In the example shown in FIG. 1, there are provided an upper pair of lightning protection strip members 18 a, 18 b, and a lower pair of lightning protection strip members 18 c, 18 d. However, more or less of the lightening protection strip members may be provided, as required by different shaped and different size cowling assemblies. The configuration of the window portion 16 over which desirably the conductor strips 22 do not significantly extend, will depend upon the nature of and position of the sensory or other operation equipment 14 mounted behind the cowling assembly 10. Preferably, the diverter strips 20 of the lightning protection strip members 18 extend for at least 50% of the lengths of each protection strip member, and each diverter strip 20 has a length which is at least ten times greater than the maximum cross sectional dimension, in this case the width dimensions 30 of the diverter strips 20.

The conductor strips 22 preferably each have a length which is at least ten times greater than the maximum cross sectional dimension, in this case the width dimensions 31 of the conductor strips 22, and preferably in both the diverter strips 20 and conductor strips 22, the widths of the strips 20, 22 which extend along the external surface 15 of the cowling assembly 10 each have a width dimension 30, 31 along the external surface 15 of the cowling 10 which is greater, and preferably at least five times greater, than a height dimension being the extent to which the strips 20, 22 project upwardly from the external surface 15.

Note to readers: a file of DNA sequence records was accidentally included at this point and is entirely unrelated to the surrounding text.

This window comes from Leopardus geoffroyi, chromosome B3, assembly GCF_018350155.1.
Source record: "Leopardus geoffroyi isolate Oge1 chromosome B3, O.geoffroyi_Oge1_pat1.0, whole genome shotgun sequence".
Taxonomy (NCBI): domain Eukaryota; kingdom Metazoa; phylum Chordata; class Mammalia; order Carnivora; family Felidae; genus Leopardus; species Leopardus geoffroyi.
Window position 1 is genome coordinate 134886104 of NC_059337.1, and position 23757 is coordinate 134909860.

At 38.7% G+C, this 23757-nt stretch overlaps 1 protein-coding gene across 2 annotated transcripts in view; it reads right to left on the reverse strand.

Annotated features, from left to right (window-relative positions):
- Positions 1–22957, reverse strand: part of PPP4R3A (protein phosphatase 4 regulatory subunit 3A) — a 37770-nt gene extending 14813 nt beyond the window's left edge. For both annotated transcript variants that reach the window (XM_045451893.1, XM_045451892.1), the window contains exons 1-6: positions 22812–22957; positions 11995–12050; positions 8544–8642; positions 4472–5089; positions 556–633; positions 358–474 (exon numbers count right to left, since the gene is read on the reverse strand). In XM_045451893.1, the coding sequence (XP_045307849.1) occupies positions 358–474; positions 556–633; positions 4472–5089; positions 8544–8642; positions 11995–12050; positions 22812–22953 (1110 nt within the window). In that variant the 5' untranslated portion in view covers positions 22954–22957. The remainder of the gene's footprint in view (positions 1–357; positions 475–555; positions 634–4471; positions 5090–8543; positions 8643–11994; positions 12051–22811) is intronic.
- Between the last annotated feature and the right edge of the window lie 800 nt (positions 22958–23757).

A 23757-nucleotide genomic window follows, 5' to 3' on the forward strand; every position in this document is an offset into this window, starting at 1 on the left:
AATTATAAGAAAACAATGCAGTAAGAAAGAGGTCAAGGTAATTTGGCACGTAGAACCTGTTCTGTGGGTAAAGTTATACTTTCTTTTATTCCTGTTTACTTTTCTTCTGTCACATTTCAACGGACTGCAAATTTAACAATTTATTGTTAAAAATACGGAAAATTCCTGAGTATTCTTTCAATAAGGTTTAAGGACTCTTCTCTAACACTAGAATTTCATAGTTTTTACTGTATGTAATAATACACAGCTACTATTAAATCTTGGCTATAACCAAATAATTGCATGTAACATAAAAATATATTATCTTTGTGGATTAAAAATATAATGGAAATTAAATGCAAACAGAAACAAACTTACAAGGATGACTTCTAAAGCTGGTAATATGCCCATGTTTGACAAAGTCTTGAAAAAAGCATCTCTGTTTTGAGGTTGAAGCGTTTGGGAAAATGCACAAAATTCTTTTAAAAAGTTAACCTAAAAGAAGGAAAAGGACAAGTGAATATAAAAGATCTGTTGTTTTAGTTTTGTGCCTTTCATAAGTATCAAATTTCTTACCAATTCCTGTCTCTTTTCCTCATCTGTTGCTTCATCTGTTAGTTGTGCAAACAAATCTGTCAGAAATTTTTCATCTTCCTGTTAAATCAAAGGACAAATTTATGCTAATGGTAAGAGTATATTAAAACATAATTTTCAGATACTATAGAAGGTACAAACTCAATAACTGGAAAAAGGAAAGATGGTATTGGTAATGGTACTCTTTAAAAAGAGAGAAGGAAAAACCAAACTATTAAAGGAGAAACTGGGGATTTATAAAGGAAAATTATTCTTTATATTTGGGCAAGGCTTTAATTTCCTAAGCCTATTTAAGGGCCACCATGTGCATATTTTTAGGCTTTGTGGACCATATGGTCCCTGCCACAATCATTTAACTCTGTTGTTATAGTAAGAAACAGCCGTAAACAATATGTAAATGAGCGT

FIG. 2 shows the cowling assembly 10 mounted on the front of an aircraft 12 which, in this drawing, is illustrated as a helicopter. The cowling assembly 10 protects radar or other sensitive electronics mounted on the front of the helicopter.

Although the invention has been described in relation to a cowling assembly 10, and more particularly a nose cap assembly for an aircraft, the cowling assembly may be applied to other cowlings for aircraft or to other vehicles such as land vehicles or boats which have electronics located where they could be damages by lightening.

Patent Citations
Cited PatentFiling datePublication dateApplicantTitle
US2982494 *Jun 11, 1959May 2, 1961Douglas Aircraft Co IncLightning arrestor for radomes
US3416027 *Mar 10, 1967Dec 10, 1968Mc Donnell Douglas CorpRadome lightning protection means
US3428270 *Jun 13, 1966Feb 18, 1969British Aircraft Corp LtdLightning conductors in aircraft
US3586209 *Sep 8, 1969Jun 22, 1971Shunk Mfg Co IncTailgate spreader with hopper bypass cover
US4080643Apr 21, 1977Mar 21, 1978Dayton-Granger Aviation, Inc.Aircraft static discharger
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US4506311 *Sep 22, 1983Mar 19, 1985Dayton-Granger, Inc.Lightning diverter strip with diamond-shaped conducting segments
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US4796153 *Jun 1, 1987Jan 3, 1989Lightning Diversion SystemsLightning diversion strips for aircraft
US5542624 *Jun 1, 1994Aug 6, 1996Hr Smith (Technical Developments) Ltd.For an aircraft or a part
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US7120004 *Aug 17, 2004Oct 10, 2006Hall Allen LCurrent diverter strip and methods
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FR2675767A1 Title not available
GB2295594A Title not available
SU620162A1 * Title not available
Classifications
U.S. Classification361/218, 244/1.00A
International ClassificationB64D45/02, H05F3/00
Cooperative ClassificationB64D45/02
European ClassificationB64D45/02
Legal Events
DateCodeEventDescription
Jan 9, 2013FPAYFee payment
Year of fee payment: 4
Sep 7, 2010CCCertificate of correction
Sep 21, 2006ASAssignment
Owner name: WESTLAND HELICOPTERS LIMITED, UNITED KINGDOM
Free format text: ASSIGNMENT OF ASSIGNORS INTEREST;ASSIGNOR:CANN, MARTIN;REEL/FRAME:018294/0547
Effective date: 20060920